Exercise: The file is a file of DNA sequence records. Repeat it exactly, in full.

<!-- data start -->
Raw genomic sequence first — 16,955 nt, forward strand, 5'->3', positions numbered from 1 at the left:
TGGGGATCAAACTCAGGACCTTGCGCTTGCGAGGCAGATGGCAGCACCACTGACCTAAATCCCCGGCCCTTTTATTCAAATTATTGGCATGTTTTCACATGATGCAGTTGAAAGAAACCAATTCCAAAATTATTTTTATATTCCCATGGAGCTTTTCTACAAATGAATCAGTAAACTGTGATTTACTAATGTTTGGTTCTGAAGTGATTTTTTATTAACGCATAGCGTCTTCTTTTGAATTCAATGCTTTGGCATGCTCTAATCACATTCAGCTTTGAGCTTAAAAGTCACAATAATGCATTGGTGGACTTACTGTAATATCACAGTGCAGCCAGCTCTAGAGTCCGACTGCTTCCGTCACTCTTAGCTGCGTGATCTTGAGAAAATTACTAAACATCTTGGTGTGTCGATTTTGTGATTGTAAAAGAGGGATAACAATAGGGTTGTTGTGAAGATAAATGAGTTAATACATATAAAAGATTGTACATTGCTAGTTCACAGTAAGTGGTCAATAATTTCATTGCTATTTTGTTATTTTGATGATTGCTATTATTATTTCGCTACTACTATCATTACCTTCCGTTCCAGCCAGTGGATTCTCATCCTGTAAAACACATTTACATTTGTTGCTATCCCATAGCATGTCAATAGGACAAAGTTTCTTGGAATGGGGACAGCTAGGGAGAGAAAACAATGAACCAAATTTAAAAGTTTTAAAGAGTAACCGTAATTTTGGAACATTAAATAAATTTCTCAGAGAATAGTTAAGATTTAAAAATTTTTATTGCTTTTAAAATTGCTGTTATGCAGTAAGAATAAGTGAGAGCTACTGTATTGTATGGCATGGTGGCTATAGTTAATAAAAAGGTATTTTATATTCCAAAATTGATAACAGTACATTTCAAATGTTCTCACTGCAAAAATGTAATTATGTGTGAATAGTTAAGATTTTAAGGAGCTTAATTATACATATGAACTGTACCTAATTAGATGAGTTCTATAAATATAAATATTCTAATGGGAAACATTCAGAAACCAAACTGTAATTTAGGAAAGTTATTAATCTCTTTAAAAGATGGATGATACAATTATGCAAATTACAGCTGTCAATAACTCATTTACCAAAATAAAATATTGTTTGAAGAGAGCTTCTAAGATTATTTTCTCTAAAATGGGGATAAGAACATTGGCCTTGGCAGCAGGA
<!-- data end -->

Raw genomic sequence first — 16,955 nt, forward strand, 5'->3', positions numbered from 1 at the left:
TGGGGATCAAACTCAGGACCTTGCGCTTGCGAGGCAGATGGCAGCACCACTGACCTAAATCCCCGGCCCTTTTATTCAAATTATTGGCATGTTTTCACATGATGCAGTTGAAAGAAACCAATTCCAAAATTATTTTTATATTCCCATGGAGCTTTTCTACAAATGAATCAGTAAACTGTGATTTACTAATGTTTGGTTCTGAAGTGATTTTTTATTAACGCATAGCGTCTTCTTTTGAATTCAATGCTTTGGCATGCTCTAATCACATTCAGCTTTGAGCTTAAAAGTCACAATAATGCATTGGTGGACTTACTGTAATATCACAGTGCAGCCAGCTCTAGAGTCCGACTGCTTCCGTCACTCTTAGCTGCGTGATCTTGAGAAAATTACTAAACATCTTGGTGTGTCGATTTTGTGATTGTAAAAGAGGGATAACAATAGGGTTGTTGTGAAGATAAATGAGTTAATACATATAAAAGATTGTACATTGCTAGTTCACAGTAAGTGGTCAATAATTTCATTGCTATTTTGTTATTTTGATGATTGCTATTATTATTTCGCTACTACTATCATTACCTTCCGTTCCAGCCAGTGGATTCTCATCCTGTAAAACACATTTACATTTGTTGCTATCCCATAGCATGTCAATAGGACAAAGTTTCTTGGAATGGGGACAGCTAGGGAGAGAAAACAATGAACCAAATTTAAAAGTTTTAAAGAGTAACCGTAATTTTGGAACATTAAATAAATTTCTCAGAGAATAGTTAAGATTTAAAAATTTTTATTGCTTTTAAAATTGCTGTTATGCAGTAAGAATAAGTGAGAGCTACTGTATTGTATGGCATGGTGGCTATAGTTAATAAAAAGGTATTTTATATTCCAAAATTGATAACAGTACATTTCAAATGTTCTCACTGCAAAAATGTAATTATGTGTGAATAGTTAAGATTTTAAGGAGCTTAATTATACATATGAACTGTACCTAATTAGATGAGTTCTATAAATATAAATATTCTAATGGGAAACATTCAGAAACCAAACTGTAATTTAGGAAAGTTATTAATCTCTTTAAAAGATGGATGATACAATTATGCAAATTACAGCTGTCAATAACTCATTTACCAAAATAAAATATTGTTTGAAGAGAGCTTCTAAGATTATTTTCTCTAAAATGGGGATAAGAACATTGGCCTTGGCAGCAGGA